In the 1960s, global measles epidemics were responsible for 2.6 million deaths annually, as compared to 90,000 deaths in 2016. This progress was driven by an increase in global vaccination rates; yet, in recent years, vaccine rates have been dropping.
In 2017, only 7 out of 27 European countries had measles vaccination rates above the herd immunity threshold of 95%. In the Dubrovnik-Neretva county of Croatia, preschool MMR vaccination rates decreased from 95%, in 2010, to 56%, in 2017.
The ultimate goal of this project is to increase the vaccination rate for measles, mumps, and rubella in Croatia, aiding the Croatian Institute of Public Health (CIPH), the Institute of Public Health of the Split-Dalmatia County’s, Andrija Stampar School of Public Health and the Croatian Society for School and University Medicine in reaching their target vaccination rate of >95% amongst children across all of Croatia’s counties. Initially, this project will focus on Split-Dalmatia’s County.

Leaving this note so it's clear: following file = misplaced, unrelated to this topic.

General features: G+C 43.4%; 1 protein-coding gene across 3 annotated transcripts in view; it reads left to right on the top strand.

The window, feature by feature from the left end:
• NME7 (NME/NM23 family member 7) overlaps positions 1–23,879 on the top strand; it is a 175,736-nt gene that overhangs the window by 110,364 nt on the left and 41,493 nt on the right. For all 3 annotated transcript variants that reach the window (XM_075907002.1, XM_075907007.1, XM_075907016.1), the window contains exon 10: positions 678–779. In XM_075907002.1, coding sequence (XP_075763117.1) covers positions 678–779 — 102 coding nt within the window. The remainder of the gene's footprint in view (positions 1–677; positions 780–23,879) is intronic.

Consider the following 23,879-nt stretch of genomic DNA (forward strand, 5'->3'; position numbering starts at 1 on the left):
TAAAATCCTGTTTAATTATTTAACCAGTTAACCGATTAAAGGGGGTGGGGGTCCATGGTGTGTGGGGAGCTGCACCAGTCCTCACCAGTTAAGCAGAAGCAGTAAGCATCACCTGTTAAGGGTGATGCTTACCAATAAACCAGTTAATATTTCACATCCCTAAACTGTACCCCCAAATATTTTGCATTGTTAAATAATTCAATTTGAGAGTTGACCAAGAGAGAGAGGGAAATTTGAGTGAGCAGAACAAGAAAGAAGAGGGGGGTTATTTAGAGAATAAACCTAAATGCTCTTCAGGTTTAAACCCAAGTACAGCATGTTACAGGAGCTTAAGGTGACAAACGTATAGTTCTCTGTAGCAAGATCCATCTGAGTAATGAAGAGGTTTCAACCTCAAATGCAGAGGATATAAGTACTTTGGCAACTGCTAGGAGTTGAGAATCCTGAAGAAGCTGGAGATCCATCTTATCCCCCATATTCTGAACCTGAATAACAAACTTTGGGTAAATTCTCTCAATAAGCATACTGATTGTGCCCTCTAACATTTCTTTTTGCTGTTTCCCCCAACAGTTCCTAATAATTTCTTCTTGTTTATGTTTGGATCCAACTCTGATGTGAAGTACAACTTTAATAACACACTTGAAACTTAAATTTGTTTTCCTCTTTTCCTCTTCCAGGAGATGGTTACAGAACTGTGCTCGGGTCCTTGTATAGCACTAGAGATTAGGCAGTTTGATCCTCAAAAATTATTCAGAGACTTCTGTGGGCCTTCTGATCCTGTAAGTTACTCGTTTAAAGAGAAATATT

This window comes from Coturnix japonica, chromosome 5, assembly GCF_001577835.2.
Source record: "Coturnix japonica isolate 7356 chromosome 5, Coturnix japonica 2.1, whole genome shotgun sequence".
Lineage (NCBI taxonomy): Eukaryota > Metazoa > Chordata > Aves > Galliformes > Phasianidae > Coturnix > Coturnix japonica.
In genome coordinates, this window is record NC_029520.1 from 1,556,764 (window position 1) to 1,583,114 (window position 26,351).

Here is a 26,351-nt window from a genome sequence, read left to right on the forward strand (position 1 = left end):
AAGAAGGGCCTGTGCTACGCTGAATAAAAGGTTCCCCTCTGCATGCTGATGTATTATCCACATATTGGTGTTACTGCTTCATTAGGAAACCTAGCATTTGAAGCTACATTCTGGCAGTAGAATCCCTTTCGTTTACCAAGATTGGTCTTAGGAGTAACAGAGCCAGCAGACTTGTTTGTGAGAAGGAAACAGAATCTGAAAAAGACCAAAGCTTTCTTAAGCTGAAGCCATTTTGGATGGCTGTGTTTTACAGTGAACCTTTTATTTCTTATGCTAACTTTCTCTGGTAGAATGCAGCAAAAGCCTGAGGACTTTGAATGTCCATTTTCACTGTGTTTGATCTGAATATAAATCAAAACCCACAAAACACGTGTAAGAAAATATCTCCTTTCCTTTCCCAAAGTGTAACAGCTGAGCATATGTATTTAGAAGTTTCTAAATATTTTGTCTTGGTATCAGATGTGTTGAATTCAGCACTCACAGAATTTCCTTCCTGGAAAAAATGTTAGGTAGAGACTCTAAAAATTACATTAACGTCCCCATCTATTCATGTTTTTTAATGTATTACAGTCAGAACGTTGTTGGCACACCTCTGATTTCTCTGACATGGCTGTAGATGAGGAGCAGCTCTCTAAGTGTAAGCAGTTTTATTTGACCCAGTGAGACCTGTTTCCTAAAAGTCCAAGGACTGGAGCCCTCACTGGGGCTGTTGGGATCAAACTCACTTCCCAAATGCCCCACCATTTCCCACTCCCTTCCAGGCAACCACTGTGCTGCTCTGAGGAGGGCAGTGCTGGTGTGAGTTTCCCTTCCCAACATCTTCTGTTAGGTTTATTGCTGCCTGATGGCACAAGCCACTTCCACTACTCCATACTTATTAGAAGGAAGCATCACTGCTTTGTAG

The purpose of the project is to use the data made available by CIPH to come up with a modelled system whose objective is twofold:
(i) predict the risk level of each child of not receiving the required two doses of the MMR vaccine and potentially,
(ii) develop clusters of above mentioned children, according to similar features that would allow partner’s customized vaccination-promotion policies.
These goals would inform the existing actions that are taken with regards to parents who are not vaccinating their children or other influential stakeholders.